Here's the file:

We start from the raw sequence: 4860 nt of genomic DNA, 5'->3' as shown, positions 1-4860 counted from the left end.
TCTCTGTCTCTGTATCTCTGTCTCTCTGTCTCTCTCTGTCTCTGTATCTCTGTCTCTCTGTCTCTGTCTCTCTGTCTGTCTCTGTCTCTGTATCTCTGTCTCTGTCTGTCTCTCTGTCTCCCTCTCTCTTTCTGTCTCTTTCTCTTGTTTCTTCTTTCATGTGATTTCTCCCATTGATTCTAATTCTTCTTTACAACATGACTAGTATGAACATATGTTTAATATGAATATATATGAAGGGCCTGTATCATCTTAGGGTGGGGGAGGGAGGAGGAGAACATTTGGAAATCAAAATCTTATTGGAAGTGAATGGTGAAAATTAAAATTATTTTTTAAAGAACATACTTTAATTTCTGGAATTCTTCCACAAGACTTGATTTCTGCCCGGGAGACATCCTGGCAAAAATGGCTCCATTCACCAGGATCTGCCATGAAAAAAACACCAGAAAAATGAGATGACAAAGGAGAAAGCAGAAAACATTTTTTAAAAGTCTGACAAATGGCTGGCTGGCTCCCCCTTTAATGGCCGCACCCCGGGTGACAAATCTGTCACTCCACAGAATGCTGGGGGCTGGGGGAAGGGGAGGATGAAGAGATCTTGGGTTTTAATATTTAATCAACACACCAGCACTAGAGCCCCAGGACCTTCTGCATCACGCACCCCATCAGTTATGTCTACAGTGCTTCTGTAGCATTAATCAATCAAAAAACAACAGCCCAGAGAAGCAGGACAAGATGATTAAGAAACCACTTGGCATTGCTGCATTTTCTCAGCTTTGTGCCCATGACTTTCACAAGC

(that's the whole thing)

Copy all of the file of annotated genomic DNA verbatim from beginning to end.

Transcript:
We start from the raw sequence: 4860 nt of genomic DNA, 5'->3' as shown, positions 1-4860 counted from the left end.
TCTCTGTCTCTGTATCTCTGTCTCTCTGTCTCTCTCTGTCTCTGTATCTCTGTCTCTCTGTCTCTGTCTCTCTGTCTGTCTCTGTCTCTGTATCTCTGTCTCTGTCTGTCTCTCTGTCTCCCTCTCTCTTTCTGTCTCTTTCTCTTGTTTCTTCTTTCATGTGATTTCTCCCATTGATTCTAATTCTTCTTTACAACATGACTAGTATGAACATATGTTTAATATGAATATATATGAAGGGCCTGTATCATCTTAGGGTGGGGGAGGGAGGAGGAGAACATTTGGAAATCAAAATCTTATTGGAAGTGAATGGTGAAAATTAAAATTATTTTTTAAAGAACATACTTTAATTTCTGGAATTCTTCCACAAGACTTGATTTCTGCCCGGGAGACATCCTGGCAAAAATGGCTCCATTCACCAGGATCTGCCATGAAAAAAACACCAGAAAAATGAGATGACAAAGGAGAAAGCAGAAAACATTTTTTAAAAGTCTGACAAATGGCTGGCTGGCTCCCCCTTTAATGGCCGCACCCCGGGTGACAAATCTGTCACTCCACAGAATGCTGGGGGCTGGGGGAAGGGGAGGATGAAGAGATCTTGGGTTTTAATATTTAATCAACACACCAGCACTAGAGCCCCAGGACCTTCTGCATCACGCACCCCATCAGTTATGTCTACAGTGCTTCTGTAGCATTAATCAATCAAAAAACAACAGCCCAGAGAAGCAGGACAAGATGATTAAGAAACCACTTGGCATTGCTGCATTTTCTCAGCTTTGTGCCCATGACTTTCACAAGC